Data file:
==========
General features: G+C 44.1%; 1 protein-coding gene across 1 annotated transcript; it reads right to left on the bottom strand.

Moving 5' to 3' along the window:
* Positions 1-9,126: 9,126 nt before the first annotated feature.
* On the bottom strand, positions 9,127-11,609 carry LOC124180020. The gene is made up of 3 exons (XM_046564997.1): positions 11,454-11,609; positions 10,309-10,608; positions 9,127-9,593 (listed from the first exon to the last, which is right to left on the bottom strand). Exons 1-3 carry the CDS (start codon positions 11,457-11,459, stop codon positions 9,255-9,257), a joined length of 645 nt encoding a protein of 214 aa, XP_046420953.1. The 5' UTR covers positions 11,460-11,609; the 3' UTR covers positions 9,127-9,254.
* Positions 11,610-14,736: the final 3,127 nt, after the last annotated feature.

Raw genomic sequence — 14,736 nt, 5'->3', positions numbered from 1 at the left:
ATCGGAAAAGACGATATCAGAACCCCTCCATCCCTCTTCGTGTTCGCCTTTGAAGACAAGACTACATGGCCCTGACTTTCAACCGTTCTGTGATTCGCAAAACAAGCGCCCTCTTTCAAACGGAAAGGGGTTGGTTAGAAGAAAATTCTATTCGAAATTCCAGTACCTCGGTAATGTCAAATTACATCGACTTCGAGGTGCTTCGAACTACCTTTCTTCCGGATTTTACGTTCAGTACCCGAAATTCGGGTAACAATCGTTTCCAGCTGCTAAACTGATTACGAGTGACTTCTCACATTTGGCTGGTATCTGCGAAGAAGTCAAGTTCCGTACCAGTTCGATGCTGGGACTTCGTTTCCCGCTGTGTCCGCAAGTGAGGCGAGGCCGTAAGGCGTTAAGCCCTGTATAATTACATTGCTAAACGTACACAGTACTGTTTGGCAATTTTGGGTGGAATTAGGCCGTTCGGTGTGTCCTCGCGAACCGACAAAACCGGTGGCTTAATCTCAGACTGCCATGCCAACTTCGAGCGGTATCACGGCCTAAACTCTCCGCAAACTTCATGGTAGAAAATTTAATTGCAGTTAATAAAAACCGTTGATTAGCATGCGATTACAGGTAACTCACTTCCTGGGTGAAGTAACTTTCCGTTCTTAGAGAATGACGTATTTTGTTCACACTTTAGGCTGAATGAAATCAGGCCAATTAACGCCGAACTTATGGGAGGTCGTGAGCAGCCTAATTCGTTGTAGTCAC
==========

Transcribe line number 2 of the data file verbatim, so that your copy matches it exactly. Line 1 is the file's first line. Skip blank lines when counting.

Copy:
Moving 5' to 3' along the window: